Over recent months, FERW has worked hard to highlight the possible link between heading the ball and degenerative neurocognitive diseases including dementia.
Our team commissioned the first independent public opinion polling on the issue, which found strong support for additional safety measures and for Parliament to investigate.
When asked, “Some pressure groups have called for Parliament to look at the matter of consistently heading the ball and potential health issues later on in life associated with this. Following this information, which statement, if any, best describes your views?”, a third (35 per cent) agreed that “It seems sensible that Parliament looks at this important safety issue, even if the FA do so”, and one in five (22 per cent) agreed that MPs should look at this issue, but only if the FA fail to do so.
Less than a quarter (23 per cent) of those who responded thought Parliament should not “interfere in the administration of football” even over safety fears, and 18 per cent were not sure.
The Censuswide Poll of over 2,000 UK adults, with over half (54 per cent) identifying as football or sports fans, found strong support for safety measures and research. 36 per cent of respondents agreed with the statement that more research was needed, including looking at the impact on amateur players and women professionals. A further third (34 per cent) agreed that football’s authorities, such as the FA and Premier League, should be guided by science. This compared to just one in six (15 per cent) who agreed with the statement “Heading the ball is part of the game and should not be restricted including in training”.
Following our efforts and those of other campaigners, including Dawn Astle, daughter of the late West Bromwich striker Jeff, Mickey Ambrose, the former Chelsea and Charlton player, Dr Willie Stewart, John Stiles, son of England World Cup winner Nobby, Chris Sutton, the Sportsmail, and many others, we were pleased when the PFA agreed to set up a dedicated dementia department, committed to campaigning to have brain degeneration in footballers recognised as an industrial disease.
Alongside this commitment, they announced a package of sweeping measures, aimed at assisting a large number of former players affected, including the appointment of Dawn Astle and Rachel Walden, whose father, the former Portsmouth wing-half, Rod Taylor, was the second British footballer to be diagnosed with chronic traumatic encephalopathy (CTE) following his death at the age of 74 in 2018. CTE is a type of dementia associated with repeated head impacts.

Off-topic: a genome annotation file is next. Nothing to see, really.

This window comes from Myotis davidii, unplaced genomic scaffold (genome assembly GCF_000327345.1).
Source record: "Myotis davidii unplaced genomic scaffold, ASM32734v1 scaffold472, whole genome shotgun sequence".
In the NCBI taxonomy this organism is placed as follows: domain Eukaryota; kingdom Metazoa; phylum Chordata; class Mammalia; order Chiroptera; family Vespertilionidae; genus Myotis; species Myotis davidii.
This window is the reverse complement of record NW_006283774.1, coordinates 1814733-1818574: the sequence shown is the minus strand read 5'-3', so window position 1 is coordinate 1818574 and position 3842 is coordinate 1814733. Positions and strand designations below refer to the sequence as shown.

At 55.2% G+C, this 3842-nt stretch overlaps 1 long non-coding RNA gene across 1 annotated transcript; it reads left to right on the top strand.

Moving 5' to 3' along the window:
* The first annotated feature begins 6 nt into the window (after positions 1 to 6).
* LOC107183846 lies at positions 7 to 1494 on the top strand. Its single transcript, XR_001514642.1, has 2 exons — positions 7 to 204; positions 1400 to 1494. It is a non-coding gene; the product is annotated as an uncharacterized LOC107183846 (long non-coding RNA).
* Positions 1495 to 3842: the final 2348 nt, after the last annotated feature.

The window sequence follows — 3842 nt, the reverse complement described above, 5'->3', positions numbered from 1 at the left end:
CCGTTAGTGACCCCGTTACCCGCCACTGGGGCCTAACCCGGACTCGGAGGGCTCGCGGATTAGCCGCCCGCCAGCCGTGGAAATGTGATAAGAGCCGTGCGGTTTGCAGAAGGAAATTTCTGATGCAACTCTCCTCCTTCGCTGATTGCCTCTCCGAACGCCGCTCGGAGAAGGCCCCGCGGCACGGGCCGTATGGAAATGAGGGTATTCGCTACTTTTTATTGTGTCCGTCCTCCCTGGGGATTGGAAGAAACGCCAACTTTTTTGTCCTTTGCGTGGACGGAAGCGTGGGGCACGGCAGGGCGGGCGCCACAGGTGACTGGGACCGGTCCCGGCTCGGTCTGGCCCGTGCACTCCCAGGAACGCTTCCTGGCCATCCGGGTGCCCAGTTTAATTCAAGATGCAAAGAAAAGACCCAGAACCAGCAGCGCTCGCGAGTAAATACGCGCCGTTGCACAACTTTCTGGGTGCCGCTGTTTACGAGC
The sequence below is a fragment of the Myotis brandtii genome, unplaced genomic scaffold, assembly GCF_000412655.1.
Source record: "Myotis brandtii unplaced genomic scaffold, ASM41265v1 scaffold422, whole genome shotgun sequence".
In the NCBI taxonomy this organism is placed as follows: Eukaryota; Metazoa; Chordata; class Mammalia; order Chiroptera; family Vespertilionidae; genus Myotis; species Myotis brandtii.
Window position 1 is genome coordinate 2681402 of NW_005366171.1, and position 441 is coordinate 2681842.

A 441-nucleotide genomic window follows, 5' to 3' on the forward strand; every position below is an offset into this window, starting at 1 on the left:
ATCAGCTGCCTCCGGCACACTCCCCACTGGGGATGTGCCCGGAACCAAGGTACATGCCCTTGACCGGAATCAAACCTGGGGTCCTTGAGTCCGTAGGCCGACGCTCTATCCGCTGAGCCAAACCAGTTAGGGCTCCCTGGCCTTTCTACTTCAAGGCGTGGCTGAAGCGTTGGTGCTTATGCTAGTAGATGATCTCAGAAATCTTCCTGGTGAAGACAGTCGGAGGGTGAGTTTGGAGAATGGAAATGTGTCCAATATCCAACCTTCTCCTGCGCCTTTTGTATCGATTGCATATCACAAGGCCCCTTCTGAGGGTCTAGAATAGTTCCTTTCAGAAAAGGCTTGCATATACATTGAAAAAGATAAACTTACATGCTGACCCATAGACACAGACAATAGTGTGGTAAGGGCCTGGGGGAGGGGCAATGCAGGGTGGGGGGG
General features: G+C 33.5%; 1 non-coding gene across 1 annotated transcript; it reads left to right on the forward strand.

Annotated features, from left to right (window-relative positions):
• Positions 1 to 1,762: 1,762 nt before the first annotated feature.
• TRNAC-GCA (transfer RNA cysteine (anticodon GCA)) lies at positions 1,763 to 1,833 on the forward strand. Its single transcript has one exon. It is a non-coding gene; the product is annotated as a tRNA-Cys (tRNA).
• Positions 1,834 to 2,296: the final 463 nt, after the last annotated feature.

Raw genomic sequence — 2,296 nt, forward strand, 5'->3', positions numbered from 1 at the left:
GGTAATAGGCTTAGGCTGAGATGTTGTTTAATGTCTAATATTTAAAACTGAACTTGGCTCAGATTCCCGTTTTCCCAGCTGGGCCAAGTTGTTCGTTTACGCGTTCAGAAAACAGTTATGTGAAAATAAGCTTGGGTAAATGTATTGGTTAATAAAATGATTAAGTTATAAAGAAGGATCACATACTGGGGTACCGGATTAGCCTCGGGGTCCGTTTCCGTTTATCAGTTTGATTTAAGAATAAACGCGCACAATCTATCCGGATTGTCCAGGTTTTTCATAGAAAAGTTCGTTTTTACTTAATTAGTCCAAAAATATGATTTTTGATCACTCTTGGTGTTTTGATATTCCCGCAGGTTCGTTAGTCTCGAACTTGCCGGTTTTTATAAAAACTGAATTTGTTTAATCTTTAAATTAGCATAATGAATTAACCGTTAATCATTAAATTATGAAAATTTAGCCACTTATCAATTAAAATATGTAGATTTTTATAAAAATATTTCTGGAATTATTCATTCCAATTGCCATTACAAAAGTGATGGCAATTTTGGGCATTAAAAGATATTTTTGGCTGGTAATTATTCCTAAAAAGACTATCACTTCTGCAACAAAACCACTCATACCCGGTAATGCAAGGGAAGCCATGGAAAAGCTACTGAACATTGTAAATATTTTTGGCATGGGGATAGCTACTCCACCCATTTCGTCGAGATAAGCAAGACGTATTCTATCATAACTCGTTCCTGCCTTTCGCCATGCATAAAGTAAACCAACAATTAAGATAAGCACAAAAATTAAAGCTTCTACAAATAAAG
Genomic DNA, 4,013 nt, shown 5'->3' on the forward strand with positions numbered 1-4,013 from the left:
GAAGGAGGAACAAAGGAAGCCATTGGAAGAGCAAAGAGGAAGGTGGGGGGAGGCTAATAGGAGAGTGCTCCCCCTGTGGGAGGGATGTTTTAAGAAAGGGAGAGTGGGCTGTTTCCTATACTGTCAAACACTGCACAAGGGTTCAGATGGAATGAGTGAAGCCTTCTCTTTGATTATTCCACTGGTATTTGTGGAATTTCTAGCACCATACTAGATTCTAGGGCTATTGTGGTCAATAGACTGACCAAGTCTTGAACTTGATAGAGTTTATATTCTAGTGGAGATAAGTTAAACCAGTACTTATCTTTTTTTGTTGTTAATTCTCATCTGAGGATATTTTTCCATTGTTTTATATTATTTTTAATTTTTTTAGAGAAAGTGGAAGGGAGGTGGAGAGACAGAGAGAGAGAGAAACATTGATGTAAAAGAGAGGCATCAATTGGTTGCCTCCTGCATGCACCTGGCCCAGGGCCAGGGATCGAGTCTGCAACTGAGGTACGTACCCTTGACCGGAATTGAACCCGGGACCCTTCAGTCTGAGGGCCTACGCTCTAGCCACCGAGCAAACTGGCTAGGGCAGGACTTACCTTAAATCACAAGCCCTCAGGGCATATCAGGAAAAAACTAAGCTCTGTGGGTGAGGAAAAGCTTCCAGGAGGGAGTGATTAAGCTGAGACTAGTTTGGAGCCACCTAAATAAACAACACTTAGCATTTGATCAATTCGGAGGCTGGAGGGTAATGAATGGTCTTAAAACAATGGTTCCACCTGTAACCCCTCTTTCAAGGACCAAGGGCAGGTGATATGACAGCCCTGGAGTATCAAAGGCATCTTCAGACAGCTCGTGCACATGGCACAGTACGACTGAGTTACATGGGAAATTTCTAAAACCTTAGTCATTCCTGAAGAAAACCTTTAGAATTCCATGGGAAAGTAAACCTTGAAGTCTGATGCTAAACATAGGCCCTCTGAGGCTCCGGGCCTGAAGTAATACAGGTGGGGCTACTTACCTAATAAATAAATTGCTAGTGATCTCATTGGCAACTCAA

Since the announcement, however, there has been little news, then earlier this week, we were contacted by an individual who is closely connected with this campaign and the PFA.
The individual involved claimed the following:
1. The research necessary to establish a link has been completed;
2. Inadequate resources are being made available to Dawn who is working 60 hours a week on this issue;
3. Dawn’s role comes to end soon and is unlikely to be renewed;
4. A decision has already been made NOT to contribute to the long-term health care needs of former professional footballers with CTE;
5. And there are no plans to set aside a large sum of money to support the families of players impacted by CTE.
These are troubling allegations from someone so closely connected with the campaign. FERW does earnestly hope they are not true, but without more information and engagement from the PFA and FA, there will be a corridor of doubt in our minds.
So, last month we wrote to both Mark Bullingham and Gordon Taylor asking for an update. We further asked the FA if they would answer the questions we first posed to them in January of this year:
1. Will the FA follow the PFA in recognising neurocognitive disease as an industrial disease?
2. Will you commit to offering additional advice and guidance to amateur players around heading the ball, including limits on heading the ball and mandatory recovery breaks?
3. Will the FA back “concussion replacements” at all levels of the game?
4. Will the FA commit to introducing a concussion awareness programme, along the lines of rugby’s Headcase Programme?
5. Finally, would the FA support a review of the science and current safeguards by Parliament to give comfort to the millions of players in the UK?
To date, we have received no answer. This raises the very real concern that football’s authorities are failing to answer the questions or identify solutions to this very real problem.